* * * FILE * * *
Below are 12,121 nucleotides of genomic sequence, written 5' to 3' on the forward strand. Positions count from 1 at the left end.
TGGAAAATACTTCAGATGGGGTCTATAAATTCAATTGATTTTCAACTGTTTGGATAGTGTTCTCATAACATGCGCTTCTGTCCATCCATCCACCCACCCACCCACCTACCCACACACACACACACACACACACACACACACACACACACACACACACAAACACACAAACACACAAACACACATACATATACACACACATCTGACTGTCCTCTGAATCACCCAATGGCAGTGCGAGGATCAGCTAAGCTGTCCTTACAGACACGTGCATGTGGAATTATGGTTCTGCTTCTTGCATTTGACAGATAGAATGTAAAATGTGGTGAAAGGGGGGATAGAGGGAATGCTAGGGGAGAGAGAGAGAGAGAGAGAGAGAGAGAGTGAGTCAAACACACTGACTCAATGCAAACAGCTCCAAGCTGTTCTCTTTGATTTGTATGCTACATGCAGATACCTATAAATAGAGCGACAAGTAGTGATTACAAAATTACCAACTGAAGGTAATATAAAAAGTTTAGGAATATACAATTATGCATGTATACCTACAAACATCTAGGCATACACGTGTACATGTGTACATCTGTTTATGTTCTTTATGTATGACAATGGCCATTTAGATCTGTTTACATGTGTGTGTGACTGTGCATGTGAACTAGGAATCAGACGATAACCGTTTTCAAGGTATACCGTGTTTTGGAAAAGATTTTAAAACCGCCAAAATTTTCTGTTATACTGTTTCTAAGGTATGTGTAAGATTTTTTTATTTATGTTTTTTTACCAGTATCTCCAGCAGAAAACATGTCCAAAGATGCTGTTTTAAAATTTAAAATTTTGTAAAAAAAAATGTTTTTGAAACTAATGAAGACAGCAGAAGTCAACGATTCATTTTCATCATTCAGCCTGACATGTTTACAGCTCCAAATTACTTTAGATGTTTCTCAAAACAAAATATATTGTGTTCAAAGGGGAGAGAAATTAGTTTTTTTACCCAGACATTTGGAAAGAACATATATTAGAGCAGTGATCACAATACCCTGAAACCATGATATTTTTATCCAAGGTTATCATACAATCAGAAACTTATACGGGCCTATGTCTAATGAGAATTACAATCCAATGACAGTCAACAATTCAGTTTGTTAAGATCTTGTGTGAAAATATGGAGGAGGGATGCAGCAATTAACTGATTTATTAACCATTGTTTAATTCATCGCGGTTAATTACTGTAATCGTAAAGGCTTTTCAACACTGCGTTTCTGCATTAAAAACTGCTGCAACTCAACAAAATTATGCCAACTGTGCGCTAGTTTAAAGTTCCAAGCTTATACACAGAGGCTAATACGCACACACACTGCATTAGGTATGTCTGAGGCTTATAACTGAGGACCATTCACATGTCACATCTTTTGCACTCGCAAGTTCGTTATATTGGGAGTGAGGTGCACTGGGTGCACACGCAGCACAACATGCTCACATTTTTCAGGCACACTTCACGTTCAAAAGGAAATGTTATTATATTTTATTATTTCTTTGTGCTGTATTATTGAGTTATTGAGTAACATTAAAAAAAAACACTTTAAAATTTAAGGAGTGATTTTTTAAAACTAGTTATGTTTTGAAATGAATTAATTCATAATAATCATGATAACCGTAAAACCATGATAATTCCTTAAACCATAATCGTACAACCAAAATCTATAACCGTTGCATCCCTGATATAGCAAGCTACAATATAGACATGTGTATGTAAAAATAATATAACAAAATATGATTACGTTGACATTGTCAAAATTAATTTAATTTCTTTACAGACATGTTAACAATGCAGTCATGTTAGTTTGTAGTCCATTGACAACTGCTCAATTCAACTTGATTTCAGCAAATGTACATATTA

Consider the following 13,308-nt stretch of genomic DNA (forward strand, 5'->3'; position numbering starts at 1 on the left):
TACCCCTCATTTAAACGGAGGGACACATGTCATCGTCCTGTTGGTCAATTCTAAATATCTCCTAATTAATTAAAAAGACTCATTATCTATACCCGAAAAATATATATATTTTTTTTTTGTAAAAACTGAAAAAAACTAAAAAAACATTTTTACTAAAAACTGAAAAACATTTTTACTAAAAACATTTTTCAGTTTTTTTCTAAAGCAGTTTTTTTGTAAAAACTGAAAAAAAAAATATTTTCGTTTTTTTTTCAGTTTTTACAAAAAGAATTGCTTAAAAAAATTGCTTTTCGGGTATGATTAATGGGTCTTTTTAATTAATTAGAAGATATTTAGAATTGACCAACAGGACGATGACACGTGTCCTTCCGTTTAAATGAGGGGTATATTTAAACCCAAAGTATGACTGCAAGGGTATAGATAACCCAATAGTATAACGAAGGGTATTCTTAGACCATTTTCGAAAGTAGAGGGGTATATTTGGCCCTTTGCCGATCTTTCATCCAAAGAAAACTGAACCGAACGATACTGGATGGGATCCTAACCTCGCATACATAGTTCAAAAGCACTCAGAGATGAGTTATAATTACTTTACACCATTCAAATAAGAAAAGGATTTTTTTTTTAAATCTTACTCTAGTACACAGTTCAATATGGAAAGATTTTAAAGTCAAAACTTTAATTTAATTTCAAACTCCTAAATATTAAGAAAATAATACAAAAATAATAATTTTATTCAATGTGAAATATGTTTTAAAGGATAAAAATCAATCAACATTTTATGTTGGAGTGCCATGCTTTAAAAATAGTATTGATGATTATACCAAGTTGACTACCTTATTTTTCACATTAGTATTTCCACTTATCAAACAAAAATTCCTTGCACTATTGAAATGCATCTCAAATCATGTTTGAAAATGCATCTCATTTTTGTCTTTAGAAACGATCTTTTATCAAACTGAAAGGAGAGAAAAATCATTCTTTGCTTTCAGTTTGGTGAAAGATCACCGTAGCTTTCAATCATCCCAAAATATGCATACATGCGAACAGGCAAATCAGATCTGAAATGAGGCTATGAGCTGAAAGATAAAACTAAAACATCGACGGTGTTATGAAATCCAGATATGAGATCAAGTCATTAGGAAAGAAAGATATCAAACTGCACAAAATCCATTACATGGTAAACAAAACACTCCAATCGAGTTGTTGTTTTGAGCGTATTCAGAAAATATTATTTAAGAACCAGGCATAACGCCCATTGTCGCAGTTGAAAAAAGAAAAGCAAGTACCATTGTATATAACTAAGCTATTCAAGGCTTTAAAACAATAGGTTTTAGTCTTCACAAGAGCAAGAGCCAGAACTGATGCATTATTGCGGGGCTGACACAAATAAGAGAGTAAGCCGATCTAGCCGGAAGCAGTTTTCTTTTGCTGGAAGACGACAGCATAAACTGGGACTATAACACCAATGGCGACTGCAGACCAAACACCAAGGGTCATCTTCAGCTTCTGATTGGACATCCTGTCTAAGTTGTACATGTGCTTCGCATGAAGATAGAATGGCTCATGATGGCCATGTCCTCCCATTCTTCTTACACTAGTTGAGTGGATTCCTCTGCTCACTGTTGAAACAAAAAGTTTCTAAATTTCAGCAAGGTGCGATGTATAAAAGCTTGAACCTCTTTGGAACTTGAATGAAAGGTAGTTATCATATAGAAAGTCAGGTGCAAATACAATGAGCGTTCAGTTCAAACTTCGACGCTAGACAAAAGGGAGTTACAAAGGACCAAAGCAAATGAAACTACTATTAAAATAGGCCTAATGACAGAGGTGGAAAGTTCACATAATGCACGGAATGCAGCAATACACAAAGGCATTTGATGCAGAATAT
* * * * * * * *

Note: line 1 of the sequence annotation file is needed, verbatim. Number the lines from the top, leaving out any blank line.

Below are 12,121 nucleotides of genomic sequence, written 5' to 3' on the forward strand. Positions count from 1 at the left end.